Information and Documents Required for a Dispensary License in New York
- The applicant's identity:
- Where the applicant is a business entity, the following details are required:
- Contact phone number
- Percentages of the ownership interest
- Contact details of the designated person who will be served
- Address of the primary place of business
- Website or social media handles of the entity
- State of incorporation
- Federal employer identification number
- If the applicant is an individual, they must provide their name, contact information, date of birth, and social security number
- Details of proposed dispensary premises, including the following:
- Floor plans
- Landlord information for leased properties
- The nature of the applicant's interest in the property, whether owned or leased
- Copy of the premises certificate of occupancy, rental agreements, proposed deeds, or leases
- Applicant's financial and ownership disclosures in the proposed dispensary business, including the following:
- Documents relating to the applicant's ownership structure
- The percentage of financial and ownership interest
- Information concerning the business continuity plan
- Applicant's criminal history, usually obtained from fingerprinting
- Information about settled, closed, or pending legal actions from the past 10 years
What Plans Do You Need to Open a Dispensary in New York?
The Office of Cannabis Management requires potential marijuana dispensary owners in New York to submit certain plans, including business, site, and security plans. Having a business plan for a proposed cannabis dispensary in the state helps the owners assess the financial aspect of the business and provides strategic guidance on its ownership.
A New York dispensary business plan should contain the following:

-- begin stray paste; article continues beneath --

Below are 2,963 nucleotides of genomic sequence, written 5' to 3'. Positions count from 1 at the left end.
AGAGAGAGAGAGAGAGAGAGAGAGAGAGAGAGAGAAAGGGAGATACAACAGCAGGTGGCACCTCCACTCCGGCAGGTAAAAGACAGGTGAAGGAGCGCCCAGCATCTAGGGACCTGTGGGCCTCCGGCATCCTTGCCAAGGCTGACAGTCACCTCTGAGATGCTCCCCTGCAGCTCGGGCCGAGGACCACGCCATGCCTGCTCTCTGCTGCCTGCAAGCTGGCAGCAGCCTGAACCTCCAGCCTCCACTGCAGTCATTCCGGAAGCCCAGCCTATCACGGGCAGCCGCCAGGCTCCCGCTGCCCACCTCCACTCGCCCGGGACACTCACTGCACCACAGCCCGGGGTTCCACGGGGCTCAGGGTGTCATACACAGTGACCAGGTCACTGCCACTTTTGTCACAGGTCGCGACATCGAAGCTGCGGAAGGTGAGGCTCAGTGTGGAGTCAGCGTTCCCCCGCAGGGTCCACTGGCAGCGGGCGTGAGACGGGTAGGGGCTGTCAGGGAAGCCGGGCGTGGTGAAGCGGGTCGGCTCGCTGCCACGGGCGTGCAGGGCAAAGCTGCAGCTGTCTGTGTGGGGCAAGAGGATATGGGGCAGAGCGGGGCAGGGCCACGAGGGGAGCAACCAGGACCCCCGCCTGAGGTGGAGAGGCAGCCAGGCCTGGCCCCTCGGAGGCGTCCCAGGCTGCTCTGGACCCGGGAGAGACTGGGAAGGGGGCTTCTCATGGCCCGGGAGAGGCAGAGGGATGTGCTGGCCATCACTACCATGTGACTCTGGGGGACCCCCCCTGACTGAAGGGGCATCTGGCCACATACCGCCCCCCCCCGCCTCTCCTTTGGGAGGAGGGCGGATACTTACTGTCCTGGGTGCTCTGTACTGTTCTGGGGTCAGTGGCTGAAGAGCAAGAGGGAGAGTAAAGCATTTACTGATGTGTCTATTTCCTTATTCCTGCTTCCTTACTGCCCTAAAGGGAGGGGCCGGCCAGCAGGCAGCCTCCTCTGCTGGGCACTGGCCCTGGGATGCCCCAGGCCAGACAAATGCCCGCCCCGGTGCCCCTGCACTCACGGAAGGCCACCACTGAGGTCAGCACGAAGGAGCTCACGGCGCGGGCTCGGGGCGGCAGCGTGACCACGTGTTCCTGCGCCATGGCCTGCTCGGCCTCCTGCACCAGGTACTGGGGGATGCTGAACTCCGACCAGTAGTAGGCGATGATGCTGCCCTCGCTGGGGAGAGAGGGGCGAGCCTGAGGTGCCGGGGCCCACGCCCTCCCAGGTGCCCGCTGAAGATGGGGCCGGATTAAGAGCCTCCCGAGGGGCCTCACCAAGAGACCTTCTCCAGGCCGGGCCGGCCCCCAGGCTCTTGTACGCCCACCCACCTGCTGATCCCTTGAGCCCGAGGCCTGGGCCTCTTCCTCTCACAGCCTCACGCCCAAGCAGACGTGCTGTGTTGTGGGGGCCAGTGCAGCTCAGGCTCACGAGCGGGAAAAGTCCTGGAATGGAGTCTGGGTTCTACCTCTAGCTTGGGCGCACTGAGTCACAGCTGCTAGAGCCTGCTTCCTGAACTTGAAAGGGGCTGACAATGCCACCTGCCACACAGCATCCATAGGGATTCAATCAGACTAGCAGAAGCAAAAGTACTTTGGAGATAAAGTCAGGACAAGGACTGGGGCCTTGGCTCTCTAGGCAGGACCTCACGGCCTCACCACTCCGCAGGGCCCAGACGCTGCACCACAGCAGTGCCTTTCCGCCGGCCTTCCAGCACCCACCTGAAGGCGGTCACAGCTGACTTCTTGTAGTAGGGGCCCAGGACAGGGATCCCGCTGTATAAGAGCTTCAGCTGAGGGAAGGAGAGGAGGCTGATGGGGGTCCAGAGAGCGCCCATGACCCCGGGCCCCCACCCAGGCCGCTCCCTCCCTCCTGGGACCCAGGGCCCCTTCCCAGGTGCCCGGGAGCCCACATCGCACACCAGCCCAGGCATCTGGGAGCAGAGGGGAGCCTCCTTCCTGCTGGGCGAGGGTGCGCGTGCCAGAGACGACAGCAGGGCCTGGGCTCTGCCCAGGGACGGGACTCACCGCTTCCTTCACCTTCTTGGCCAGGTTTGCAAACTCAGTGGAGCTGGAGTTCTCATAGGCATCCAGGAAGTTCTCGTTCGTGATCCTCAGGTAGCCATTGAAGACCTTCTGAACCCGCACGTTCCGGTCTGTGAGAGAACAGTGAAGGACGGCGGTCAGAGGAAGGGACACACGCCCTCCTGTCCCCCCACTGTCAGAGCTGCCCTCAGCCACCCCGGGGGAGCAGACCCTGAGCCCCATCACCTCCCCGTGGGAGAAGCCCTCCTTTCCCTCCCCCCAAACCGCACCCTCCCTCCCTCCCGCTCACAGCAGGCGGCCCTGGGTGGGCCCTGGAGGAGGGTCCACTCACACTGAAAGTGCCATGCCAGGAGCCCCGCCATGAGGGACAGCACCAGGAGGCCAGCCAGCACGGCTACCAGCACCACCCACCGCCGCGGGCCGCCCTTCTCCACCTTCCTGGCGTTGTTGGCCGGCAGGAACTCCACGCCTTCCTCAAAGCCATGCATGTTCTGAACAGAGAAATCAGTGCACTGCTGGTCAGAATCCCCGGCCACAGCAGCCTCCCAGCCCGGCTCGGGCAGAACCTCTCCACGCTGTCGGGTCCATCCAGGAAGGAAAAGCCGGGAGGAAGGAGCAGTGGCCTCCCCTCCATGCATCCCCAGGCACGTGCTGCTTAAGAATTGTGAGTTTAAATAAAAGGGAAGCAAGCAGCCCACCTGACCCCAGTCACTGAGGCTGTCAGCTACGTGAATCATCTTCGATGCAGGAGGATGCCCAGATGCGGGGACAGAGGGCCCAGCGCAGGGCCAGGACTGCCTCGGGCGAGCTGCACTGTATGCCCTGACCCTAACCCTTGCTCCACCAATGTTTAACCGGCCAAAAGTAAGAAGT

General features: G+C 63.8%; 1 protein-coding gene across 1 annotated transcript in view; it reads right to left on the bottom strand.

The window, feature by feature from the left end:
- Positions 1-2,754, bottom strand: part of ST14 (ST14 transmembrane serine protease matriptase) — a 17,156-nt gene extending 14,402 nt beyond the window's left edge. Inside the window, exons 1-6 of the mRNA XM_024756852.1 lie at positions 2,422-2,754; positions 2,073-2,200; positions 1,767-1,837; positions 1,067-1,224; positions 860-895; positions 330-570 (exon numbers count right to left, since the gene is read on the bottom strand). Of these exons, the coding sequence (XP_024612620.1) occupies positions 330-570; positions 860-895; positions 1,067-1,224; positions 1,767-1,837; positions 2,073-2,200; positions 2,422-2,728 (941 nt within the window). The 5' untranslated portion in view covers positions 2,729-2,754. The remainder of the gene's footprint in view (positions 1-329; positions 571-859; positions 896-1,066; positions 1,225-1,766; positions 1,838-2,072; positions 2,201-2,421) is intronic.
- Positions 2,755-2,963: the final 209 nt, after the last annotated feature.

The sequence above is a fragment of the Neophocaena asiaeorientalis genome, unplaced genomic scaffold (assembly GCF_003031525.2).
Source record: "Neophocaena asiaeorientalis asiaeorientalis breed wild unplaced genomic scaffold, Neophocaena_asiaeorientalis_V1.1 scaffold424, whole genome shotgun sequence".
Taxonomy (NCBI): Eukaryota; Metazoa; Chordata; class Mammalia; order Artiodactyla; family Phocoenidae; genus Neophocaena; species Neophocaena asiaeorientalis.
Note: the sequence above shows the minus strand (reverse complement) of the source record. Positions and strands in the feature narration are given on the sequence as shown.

- Market research, describing methods used to identify a need in the market and recognize target consumers in the proposed business location
- Description of cannabis products and/or strains and how the business owner intends to source them
- Financials, showing the following:
- Detailed budget
- Source of business financing
- Projected yearly revenue
- Long-term projections, such as variable costs, operational costs, and net profit
- Leadership structure, which must include a summary of the qualifications and experience of each individual in the leadership team
- Information about competition, including their weaknesses and strengths, and the business intends to beat them
The following information must be documented in a site plan prepared for a proposed marijuana dispensary in New York:
- The location of the licensed business premises
- Perimeter dimensions
- Sanitary facilities locations
- Documentation that the proposed dispensary premises meet the state's requirements
- Proposed activities in each spot of the licensed premises
- Details of all property boundaries, including roads, water, and physical boundaries
- Entrances and exits, including emergency exits, to the premises and the dispensary facility (property)
At a minimum, a security plan should include a description of measures the dispensary owner(s) will administer to ensure the following:
- Lock all perimeter windows and doors
- Prevent access to the dispensing facility by unauthorized individuals by securing all entrances
- Provide the safety of everyone on the licensed premises
- Safety of cash, including storage and moving it to banks
- Prevent loitering on the premises, especially by individuals who have no business on the premises
- Provision of sufficient illumination to facilitate surveillance in and outside the dispensary facility
- Provision of perimeter alarm and video camera surveillance
Are There Municipal Requirements for Opening a Cannabis Dispensary in New York?
New York cannabis laws permit municipalities to opt out of cannabis businesses, including marijuana dispensaries, within their boundaries, and the deadline to do so was January 2022. Generally, anyone who intends to open a retail dispensary in a county, village, or city that allows marijuana businesses must notify the municipality of their plan by submitting the OCM-06009 Form to the local municipal clerk. In addition, they must adhere to all established local regulations.